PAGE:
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Lost and found: the posthumous portrait of Louis Agassiz by Henry Ulke (1876), and their noteworthy relationship
15.07.2021 Frederik H. Mollen
Louis Agassiz Louis Agassiz

Despite today’s controversy regarding several aspects of his legacy, Swiss-born Harvard Professor Louis Agassiz (1807–1873) was one of the most eminent scientists of his time. After his death, Washington-based photographer and amateur naturalist, Henry Ulke (1821–1910), honored his ‘esteemed friend’ which is clear from his personal letter of condolence addressed to Agassiz’s eldest son Alexander, and a posthumous portrait (oil on canvas) dated 1876. In 1877, his portrait was purchased by the United States Capitol, but it was not accepted by the Joint Committee on the Library.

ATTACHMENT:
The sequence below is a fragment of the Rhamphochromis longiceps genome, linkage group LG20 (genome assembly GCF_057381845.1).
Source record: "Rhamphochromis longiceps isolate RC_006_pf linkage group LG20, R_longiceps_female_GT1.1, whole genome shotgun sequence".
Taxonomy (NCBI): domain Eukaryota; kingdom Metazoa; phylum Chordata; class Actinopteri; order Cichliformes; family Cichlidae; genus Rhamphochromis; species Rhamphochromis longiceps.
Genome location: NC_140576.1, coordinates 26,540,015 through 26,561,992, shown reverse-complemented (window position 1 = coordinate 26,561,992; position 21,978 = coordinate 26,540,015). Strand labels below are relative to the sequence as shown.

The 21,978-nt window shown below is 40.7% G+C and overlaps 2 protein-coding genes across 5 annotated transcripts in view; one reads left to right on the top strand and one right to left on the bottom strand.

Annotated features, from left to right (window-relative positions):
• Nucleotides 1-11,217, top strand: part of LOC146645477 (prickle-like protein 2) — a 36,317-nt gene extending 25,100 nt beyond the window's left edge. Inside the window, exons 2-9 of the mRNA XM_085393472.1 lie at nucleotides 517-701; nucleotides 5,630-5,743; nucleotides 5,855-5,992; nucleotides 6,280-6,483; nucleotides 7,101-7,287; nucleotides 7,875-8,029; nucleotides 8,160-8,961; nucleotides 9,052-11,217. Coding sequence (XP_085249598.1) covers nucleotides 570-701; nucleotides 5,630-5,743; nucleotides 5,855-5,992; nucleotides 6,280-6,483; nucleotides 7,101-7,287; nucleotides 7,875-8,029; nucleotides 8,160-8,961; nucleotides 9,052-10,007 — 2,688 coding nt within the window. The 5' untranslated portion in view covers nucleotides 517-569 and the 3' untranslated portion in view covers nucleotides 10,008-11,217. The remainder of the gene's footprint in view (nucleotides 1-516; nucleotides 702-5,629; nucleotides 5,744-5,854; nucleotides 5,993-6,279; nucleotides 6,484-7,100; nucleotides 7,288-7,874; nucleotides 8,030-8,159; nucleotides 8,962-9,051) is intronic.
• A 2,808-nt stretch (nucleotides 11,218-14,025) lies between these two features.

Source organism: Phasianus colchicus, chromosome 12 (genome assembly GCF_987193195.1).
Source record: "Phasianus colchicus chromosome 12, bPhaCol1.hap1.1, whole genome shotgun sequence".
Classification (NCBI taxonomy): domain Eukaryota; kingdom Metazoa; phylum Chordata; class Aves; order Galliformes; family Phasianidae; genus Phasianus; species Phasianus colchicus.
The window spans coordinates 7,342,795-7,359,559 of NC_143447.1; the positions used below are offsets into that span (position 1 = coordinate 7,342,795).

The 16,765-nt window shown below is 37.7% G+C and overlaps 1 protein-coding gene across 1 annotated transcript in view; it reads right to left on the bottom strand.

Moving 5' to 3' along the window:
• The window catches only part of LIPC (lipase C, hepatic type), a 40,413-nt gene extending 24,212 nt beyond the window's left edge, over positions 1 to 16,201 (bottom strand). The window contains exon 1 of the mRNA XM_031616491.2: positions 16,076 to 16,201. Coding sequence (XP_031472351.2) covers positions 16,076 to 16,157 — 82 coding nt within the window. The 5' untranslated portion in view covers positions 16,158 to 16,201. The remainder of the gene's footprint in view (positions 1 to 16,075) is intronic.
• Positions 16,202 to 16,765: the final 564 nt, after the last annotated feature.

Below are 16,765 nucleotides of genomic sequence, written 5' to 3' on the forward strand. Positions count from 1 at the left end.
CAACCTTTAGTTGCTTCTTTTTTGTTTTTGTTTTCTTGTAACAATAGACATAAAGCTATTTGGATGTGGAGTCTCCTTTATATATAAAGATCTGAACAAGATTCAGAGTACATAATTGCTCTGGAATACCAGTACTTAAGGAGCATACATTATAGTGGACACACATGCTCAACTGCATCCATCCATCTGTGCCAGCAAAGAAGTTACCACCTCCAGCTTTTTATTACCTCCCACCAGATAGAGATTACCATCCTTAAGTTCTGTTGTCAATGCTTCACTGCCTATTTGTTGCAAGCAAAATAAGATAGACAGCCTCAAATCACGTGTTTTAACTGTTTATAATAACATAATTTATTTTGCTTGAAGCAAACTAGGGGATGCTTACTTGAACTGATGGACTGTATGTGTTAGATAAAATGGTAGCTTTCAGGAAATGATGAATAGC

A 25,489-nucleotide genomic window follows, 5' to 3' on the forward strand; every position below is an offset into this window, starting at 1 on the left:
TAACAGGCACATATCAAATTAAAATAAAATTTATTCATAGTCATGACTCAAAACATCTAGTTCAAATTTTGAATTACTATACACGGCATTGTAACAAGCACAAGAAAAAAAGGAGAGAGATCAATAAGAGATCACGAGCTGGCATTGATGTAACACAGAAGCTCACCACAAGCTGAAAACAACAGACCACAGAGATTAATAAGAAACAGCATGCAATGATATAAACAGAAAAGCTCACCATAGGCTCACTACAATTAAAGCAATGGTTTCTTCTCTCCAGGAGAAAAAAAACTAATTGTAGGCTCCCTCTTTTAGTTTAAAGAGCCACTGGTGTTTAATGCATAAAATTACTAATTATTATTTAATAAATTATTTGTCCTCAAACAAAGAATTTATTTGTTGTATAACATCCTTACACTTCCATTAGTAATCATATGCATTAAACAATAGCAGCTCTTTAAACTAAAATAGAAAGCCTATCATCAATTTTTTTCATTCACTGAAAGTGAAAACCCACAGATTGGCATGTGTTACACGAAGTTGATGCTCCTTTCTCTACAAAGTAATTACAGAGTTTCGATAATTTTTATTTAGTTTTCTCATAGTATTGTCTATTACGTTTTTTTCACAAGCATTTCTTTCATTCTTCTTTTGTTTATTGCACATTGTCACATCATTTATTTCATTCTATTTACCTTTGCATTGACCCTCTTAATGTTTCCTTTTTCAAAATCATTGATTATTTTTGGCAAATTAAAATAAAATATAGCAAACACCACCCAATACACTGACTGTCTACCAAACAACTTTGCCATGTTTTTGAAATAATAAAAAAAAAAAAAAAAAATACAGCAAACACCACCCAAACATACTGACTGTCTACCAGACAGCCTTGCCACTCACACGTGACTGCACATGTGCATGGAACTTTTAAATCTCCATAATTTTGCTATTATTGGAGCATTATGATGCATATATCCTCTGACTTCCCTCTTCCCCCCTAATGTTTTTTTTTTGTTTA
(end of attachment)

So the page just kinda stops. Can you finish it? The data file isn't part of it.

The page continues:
Thereafter, it soon went missing and remained unnoticed for nearly 150 years, until the same portrait (or at least a second, original version) was brought to auction in 2013 by heirs of the Ulke family. The painting is based on a rare carte-de-visite photograph, which bears the 1876 backstamp of Henry’s brother, Julius Ulke (1833–1910). Both the painting and the card, undoubtedly depicting Agassiz, were once mislabeled as General Francis E. Spinner, United States Treasurer (1802–1890), probably by Henry’s son, Titus Ulke (1866–1961) or another descendent. The rediscovery of the painting is of major historic and artistic importance. It is now on display in the library of Elasmobranch Research, Belgium.
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